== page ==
As the COVID-19 pandemic and subsequent quarantine orders reduce the number of passenger flights, air cargo space has been severely limited. Decrease in airfreight volume and supply has also generated a significant rise in rates, further complicating the importation of goods. This situation, along with the continued demand for PPE, medical supplies, and other essential goods, has required airlines to adapt, reconfiguring passenger planes for the transportation of cargo in an attempt to maintain supply chains.

A Sharp Decrease in Air Traffic

air cargo covid-19

While passenger planes typically carry cargo strictly in their cargo holds, the reduction in flights has limited transportable volumes. Even though some planes are still flying – often with just a handful of passengers – the drastic decrease in demand has forced a cut in flight offerings. In the final week of March, commercial air traffic was 55 percent lower than in 2019. Total air traffic has seen a 60 percent global reduction. Though planes are still in the air, they are primarily flying domestic routes, not international ones. In the United States, there were 72 percent fewer scheduled international flights in the first week of April as compared to 2019.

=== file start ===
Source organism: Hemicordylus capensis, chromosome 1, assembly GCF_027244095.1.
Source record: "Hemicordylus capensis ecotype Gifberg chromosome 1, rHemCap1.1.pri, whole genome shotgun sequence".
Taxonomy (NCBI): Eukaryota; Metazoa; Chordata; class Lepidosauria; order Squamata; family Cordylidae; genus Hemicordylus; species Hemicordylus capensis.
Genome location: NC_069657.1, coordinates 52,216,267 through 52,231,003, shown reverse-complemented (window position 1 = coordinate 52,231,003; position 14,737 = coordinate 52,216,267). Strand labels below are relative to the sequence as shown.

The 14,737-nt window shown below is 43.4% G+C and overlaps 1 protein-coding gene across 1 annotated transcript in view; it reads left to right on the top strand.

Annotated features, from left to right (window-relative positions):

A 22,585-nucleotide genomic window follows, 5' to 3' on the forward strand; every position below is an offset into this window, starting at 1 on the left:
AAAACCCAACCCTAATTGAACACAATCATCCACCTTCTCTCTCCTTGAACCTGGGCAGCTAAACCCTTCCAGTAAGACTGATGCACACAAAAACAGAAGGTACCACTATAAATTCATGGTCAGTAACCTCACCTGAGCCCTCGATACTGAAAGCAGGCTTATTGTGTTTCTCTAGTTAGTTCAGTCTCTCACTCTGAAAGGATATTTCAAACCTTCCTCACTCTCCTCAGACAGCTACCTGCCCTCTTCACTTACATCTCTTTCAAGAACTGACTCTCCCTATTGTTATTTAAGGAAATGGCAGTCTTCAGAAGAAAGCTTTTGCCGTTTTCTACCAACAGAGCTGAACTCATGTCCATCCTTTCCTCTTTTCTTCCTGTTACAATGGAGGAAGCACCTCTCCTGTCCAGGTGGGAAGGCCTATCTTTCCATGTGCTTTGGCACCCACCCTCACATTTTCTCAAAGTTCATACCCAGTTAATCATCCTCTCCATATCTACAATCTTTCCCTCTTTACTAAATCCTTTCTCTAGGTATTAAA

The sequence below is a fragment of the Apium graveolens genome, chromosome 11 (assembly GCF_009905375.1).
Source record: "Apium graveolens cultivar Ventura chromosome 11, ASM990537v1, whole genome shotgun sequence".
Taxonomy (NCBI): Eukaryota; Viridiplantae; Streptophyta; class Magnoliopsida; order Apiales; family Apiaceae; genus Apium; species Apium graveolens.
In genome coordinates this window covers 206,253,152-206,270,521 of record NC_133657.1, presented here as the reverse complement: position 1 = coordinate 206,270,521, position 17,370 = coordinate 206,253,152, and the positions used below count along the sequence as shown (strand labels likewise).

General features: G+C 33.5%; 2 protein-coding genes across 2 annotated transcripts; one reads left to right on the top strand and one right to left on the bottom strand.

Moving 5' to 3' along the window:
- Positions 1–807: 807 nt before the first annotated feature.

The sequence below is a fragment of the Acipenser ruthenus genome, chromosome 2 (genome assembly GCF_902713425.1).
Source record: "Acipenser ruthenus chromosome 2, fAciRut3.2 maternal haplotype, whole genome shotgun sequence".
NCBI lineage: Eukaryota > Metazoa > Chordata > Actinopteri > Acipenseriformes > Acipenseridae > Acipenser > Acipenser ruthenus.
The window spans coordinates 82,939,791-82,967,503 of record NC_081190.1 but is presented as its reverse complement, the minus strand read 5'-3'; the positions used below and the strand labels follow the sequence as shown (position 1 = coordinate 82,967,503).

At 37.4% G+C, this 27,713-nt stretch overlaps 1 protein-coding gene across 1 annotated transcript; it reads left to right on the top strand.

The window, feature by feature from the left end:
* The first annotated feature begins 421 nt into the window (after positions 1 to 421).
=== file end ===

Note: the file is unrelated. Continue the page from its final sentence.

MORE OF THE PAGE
The Effects on Airfreight

As a result, airfreight traffic has fallen; the volume decreased by 10 percent in February and is predicted to fall by a total of 15-20 percent for the year, according to the International Air Transport Association. This was heavily influenced by the grounding of flights to China and the country’s shut down of factories earlier in 2020.

However, despite a 1.9 percent decrease in airfreight volume in February, freight capacity likewise fell by 4.4 percent, forcing a shortage of space. With a lack of available capacity, freight rates are increasing. These rates are particularly volatile between North America and Europe, given the previous reliance on passenger planes for these routes specifically. Industry experts suggest costs have increased by 4 or 5 times.

Passenger Planes Reconfigured for Cargo

Increased demand for personal protective equipment has forced airlines to find creative solutions to maintain the supply chain. In an attempt to provide more space, passenger planes are being converted to cargo planes. Air-safety regulators have reduced restrictions, allowing the cargo to be held in the cabin as well as in the belly of the aircraft for more efficient flights. Air Canada has scheduled 20 all-cargo flights per week using reconfigured Boeing 777s. Delta and United Airlines, among others, are also operating freight-only charters, often with added routes. These flights will prioritize medical supplies, food and other time-sensitive items.

“Operating regularly scheduled cargo flights means suppliers in China can get these supplies to hospitals and healthcare facilities across the US within hours, no the days or weeks it would take via cargo ship,” said Shawn Cole, Vice President of Delta Cargo. Delta’s flights are striving to maintain the supply line between the US and China, where a majority of PPE is currently manufactured.